How is Adam Hann-Byrd different from the lonely child prodigy he plays in Little Man Tate? ”I’m a lot cooler than him,” insists 9-year-old Hann-Byrd, who had never acted before he was spotted by a casting director at his New York City public school. ”I am,” he says, turning to his mother, Jackie, who has dared to laugh. ”I have a ponytail, I wear Air Jordans, and I have friends.”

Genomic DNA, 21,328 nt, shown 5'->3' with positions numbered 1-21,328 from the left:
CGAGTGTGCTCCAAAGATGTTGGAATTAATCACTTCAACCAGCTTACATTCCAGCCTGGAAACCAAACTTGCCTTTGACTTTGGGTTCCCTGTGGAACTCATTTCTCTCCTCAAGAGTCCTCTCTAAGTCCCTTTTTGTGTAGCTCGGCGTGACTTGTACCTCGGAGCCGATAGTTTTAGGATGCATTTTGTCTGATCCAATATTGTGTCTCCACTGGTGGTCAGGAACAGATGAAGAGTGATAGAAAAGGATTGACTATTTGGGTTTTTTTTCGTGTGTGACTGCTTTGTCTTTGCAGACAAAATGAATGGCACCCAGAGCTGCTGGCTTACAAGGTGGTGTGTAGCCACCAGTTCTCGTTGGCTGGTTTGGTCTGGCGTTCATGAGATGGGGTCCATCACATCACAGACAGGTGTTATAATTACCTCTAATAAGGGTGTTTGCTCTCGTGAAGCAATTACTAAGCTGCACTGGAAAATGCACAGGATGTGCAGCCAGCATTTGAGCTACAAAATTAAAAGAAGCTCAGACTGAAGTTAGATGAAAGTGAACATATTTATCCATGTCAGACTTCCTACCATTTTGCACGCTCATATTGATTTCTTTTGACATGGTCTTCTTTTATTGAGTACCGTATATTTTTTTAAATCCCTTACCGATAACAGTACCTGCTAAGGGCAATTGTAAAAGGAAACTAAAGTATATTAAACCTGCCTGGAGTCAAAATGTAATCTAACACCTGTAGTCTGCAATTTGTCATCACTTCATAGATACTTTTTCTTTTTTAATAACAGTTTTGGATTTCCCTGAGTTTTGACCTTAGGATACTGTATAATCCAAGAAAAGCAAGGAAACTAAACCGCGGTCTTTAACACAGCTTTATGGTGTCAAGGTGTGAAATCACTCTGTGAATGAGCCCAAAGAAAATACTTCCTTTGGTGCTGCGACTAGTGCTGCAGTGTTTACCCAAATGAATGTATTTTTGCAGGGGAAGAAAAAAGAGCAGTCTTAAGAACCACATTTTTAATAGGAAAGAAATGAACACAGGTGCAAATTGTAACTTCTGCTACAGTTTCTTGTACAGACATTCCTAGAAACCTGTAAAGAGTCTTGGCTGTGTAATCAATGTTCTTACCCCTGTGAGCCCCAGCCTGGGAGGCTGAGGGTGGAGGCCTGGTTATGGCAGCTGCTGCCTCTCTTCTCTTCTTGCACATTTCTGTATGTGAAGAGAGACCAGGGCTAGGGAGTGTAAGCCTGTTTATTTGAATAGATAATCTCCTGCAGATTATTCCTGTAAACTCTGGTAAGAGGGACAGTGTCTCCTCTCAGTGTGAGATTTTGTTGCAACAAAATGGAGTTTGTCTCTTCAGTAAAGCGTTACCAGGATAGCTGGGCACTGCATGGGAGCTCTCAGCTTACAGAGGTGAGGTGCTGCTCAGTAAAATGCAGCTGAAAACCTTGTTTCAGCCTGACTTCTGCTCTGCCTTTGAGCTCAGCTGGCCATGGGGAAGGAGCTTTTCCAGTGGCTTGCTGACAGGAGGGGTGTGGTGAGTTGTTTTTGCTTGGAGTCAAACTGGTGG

Despite his protests, Hann-Byrd does share some traits with Fred Tate. He is also a subdued, sensitive child, and his remarkable acting ability makes him seem wise beyond his years. Yet Hann-Byrd has none of the slick self-satisfaction that child actors often do: He still shares a small, toy-cluttered room with his younger sister and sleeps in a bunk bed that is crammed with stuffed bears, rabbits, and elephants. ”I don’t notice it’s me when I watch the movie,” says Hann-Byrd, who had never heard of Jodie Foster when he first met her. ”It looks like Fred, not like me. I don’t remember how I acted like him. I didn’t really think about it, I just did it.” But if Hann-Byrd seems surprisingly nonplussed by his fairy-tale success (his parents are already considering projects for the future), it may be because he’s growing precociously savvy about the movie business. ”I’ll be watching the top 10 lists,” he says.